I am sitting on one of the big comfy chairs at the Bridgehead coffee shop with just the right slant of late afternoon November sun backlighting the steam rising from my café au lait. This is the five-minute slice of my life that I am savouring and pretending—if I close my eyes just so and squint, the way you do to see things slant—to own as reality. But this five-minute slice belies the three-hour hunk where you would have found me huddled with Jessie in our teeny tiny bathroom holding her sweaty head as she retched, for hours, over the toilet.
Forward to 8 am phone calls trying to rearrange her day and buy some space for her to recover, while still meeting some of her commitments, particularly those that would have caused her great distress to miss. We settle on the noon-time speech on employment and mentoring for the Women in Leadership meeting and a pared down afternoon dance rehearsal for an upcoming funder meeting, and we punt the morning meeting with a mentor to work on a speech and the evening performance at the university students' union. Then, I rearrange my day to make it all possible, which, in order to give Jessie an exit strategy just in case she feels sick again, means putting my client’s work on the back burner and becoming chauffeur and accompanist.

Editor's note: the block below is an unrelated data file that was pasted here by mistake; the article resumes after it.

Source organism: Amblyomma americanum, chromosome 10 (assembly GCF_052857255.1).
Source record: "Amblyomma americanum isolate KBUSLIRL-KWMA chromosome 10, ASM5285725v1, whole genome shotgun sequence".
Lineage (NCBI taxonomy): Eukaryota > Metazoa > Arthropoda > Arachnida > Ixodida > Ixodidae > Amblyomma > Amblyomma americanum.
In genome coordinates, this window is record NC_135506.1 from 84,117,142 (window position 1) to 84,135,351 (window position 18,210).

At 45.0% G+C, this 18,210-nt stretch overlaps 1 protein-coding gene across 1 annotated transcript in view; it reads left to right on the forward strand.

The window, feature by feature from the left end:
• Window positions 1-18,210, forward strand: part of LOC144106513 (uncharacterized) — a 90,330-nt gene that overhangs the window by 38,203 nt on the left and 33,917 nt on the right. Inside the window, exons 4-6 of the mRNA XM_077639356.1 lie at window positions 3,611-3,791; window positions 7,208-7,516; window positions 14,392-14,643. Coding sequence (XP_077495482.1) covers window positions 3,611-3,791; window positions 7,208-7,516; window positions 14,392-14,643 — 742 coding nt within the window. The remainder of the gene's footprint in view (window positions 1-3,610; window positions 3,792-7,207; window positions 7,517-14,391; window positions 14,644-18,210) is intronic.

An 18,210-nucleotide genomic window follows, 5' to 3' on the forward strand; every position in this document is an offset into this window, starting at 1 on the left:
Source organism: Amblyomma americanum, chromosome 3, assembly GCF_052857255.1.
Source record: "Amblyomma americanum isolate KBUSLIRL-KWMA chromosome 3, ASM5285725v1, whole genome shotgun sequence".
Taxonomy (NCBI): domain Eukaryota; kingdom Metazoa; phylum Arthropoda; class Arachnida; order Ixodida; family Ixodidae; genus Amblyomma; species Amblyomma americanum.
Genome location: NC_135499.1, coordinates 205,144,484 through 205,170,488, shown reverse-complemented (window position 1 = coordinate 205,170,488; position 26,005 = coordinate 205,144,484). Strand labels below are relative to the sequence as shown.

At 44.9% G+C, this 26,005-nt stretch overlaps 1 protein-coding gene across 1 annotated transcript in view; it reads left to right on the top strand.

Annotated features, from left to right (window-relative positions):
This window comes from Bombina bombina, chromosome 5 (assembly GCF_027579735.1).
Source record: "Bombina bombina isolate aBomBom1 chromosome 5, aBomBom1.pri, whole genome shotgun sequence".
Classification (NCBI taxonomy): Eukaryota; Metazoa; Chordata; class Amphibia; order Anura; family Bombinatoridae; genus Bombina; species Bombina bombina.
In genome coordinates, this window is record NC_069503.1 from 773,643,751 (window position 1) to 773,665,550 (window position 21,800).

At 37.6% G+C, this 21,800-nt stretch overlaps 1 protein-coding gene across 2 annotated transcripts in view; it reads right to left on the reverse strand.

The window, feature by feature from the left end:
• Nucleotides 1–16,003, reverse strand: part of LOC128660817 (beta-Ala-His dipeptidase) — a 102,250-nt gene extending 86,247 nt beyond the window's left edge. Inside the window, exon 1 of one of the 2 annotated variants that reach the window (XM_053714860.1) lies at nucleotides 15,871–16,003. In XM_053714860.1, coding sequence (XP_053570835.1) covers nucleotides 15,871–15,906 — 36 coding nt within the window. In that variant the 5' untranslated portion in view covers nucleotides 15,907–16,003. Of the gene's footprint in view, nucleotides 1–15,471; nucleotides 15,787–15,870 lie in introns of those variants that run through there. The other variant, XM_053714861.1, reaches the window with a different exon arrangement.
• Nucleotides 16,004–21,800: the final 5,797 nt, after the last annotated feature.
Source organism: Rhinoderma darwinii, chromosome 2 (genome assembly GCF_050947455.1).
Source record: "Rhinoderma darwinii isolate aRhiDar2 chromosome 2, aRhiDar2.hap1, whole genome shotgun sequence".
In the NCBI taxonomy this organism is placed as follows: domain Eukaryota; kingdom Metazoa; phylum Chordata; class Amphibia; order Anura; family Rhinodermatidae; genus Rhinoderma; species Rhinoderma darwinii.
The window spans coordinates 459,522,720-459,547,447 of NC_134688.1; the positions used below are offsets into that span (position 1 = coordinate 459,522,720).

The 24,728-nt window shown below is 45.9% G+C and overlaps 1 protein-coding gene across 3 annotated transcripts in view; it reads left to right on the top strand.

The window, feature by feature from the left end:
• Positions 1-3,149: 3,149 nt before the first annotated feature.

So, what started out as a full day of work (because Jessie would have been out on the road doing what she loves best all day, and getting to and fro on her own) quickly bled away until all that was left was the chance for a quick pencil edit, in the coffee shop, of a two-page summary.
The trick, of course, is not to hold on to expectations, but to be nimble and quick in shifting gears and not holding anyone hostage in the transition. The trick then, is not to wonder how you would ever hold down a job that wasn’t freelance or to count the hours not billed, but to roll over wonder that you got to sleep in (never mind that you only got four hours sleep) and wake with the sunlight dappling the trees. To sneak into the Women in Leadership meeting and listen to a wonderful discussion about mentoring women and people with disabilities and to the talented and bright and energetic youth with Down syndrome captivating the audience with their dreams, hopes, talents, aspirations, and challenges in finding employment and careers. And to sit in a coffee shop with a café au lait and a newspaper horoscope that reads:
If I am not fulfilled, at least my horoscope is—because being Jessie’s mother certainly ensures that I don’t “waste my day entirely on work.”